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Rapid Test for Global Fungal Threat

By Don Comis
June 16, 2004

Rusts are fungal disease agents that threaten just about every plant or crop in the world. The science of detecting rusts became a bit more precise this year, thanks to Agricultural Research Service scientists who developed a wheat rust species detection kit that relies on a form of rapid DNA testing.

Geneticist Les Szabo, plant pathologist Charles Barnes and lab technician Kim Nguyen developed the polymerase chain reaction (PCR) test to identify the species that do the most damage to wheat: stem rust, stripe rust and two species of leaf rust. The test identifies species by detecting specific DNA sequences in fungal genes. The scientists work at the ARS Cereal Disease Laboratory in St. Paul, Minn.

Extra funding from the U.S. Department of Defense--along with many years of previous research on rust taxonomy, including creation of an extensive database of DNA sequences--enabled Szabo to develop the test in just one year.

Diagnostic labs will likely use the test to analyze rust samples from around the world.

Plans for future tests include all the important rusts affecting other major cereal grain crops, including barley, rye and oats.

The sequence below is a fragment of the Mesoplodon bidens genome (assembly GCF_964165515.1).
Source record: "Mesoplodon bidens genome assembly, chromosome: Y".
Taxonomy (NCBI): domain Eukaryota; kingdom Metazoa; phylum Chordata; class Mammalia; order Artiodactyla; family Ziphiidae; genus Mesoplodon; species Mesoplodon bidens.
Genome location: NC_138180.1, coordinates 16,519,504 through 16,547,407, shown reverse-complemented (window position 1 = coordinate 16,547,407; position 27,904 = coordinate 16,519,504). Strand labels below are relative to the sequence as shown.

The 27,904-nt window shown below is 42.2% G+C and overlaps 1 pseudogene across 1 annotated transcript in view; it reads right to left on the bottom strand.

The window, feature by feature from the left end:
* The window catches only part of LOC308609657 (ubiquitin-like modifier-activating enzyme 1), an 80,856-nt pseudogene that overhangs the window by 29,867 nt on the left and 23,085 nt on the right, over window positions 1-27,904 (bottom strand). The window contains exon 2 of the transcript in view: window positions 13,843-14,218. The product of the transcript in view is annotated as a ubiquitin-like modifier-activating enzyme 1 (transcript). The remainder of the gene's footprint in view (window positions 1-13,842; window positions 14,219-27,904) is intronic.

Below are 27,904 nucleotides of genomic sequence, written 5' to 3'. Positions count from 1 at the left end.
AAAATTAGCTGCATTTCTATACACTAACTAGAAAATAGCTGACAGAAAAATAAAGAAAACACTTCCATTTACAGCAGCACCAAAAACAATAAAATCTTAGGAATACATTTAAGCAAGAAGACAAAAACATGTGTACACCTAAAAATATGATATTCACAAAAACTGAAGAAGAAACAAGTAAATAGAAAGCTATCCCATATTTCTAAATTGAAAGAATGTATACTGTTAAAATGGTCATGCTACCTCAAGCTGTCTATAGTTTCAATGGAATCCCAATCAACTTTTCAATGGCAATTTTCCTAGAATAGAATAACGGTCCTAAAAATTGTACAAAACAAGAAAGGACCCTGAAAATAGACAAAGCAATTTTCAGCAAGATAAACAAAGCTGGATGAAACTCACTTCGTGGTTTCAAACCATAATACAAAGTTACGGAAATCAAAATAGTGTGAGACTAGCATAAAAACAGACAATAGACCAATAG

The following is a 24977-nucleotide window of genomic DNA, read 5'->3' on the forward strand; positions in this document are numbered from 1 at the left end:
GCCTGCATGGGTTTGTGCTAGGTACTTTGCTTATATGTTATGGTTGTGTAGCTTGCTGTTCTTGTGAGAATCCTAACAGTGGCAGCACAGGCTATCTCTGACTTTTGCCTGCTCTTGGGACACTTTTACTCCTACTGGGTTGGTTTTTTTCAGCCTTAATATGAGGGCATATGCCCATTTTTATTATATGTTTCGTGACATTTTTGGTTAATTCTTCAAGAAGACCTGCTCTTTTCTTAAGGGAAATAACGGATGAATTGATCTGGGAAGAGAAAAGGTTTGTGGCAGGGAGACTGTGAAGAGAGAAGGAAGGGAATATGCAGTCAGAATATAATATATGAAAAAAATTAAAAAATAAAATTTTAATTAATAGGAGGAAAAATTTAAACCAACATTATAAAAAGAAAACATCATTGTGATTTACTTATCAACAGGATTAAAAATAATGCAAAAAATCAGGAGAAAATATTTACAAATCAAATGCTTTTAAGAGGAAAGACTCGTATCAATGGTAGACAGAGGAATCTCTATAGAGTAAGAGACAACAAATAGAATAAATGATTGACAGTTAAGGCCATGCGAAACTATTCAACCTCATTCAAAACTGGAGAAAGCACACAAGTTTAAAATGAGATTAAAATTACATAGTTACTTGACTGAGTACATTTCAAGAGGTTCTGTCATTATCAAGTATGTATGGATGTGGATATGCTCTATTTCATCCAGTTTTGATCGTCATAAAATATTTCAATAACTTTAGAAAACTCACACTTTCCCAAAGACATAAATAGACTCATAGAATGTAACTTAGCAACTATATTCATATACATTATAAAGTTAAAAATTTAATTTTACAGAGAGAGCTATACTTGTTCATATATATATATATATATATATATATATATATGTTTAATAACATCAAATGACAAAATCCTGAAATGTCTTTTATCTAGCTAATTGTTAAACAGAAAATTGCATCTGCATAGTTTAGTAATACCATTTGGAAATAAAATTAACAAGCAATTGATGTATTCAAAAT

Once the scientists develop kits to more accurately identify individual rust species, they will devise additional tests to identify subspecies and genetic lineages. This will allow labs to track the movement of rusts worldwide and to immediately recognize types of these rust fungi that might be new to this country.

Knowing the subspecies and lineages will also alert scientists to which crops and varieties are at risk. This information will be useful to farmers, and it will give scientists an early start on breeding resistant varieties and developing new controls.

The work is expected to lead to the discovery of new species of rust fungi, adding to the 7,000 known rust species in the world.

More information about ARS rust detection research can be found in the current issue of Agricultural Research magazine.

ARS is the U.S. Department of Agriculture's chief scientific research agency.